Memorable episodes included: The Pickman’s Model – H.P. Lovecraft’s classic tale of a painter who is dedicated to painting only what he sees – but how does that explain the ghoulish subjects of his artwork?
A Certain Shadow on the Wall – Written by Serling, as if the title didn’t give that away, Agnes Moorhead (The Bat), in one of her final screen roles, plays an elderly lady who proves more than a little difficult to forget.
The Devil is not Mocked – Francis Lederer (The Return of Dracula) play a vampiric count whose castle is invaded by Nazi soldiers in World War Two. Written by Manly Wade Wellman, the veteran writer of such pulp tomes as Weird Tales and Astounding Stories.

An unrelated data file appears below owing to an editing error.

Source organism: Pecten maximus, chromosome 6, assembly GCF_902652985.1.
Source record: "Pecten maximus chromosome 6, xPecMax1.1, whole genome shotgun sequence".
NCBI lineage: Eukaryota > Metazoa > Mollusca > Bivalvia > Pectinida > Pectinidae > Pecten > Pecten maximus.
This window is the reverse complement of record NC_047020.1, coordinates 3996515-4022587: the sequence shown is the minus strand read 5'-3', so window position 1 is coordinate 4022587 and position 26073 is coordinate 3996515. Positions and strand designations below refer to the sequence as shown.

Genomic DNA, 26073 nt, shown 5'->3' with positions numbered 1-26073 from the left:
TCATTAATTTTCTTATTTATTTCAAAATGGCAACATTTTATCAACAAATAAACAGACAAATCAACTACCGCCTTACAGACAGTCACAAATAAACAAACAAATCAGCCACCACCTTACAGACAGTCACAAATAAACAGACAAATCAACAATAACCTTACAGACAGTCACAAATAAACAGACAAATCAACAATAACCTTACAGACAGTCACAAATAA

The Caterpillar – Possibly the most beloved of all the stories, a man is determined to win the hand of his best friend’s girl, even if it takes murder… even if that murder takes a small garden creepy crawly to do the dastardly deed.
As you might expect, Tom Wright’s paintings which are featured in the series now attract impressive sums of money at auction, often commanding up to $10,000. Wright himself became a successful director of television programmes, including The X-Files and The Wire.
Daz Lawrence, HORRORPEDIA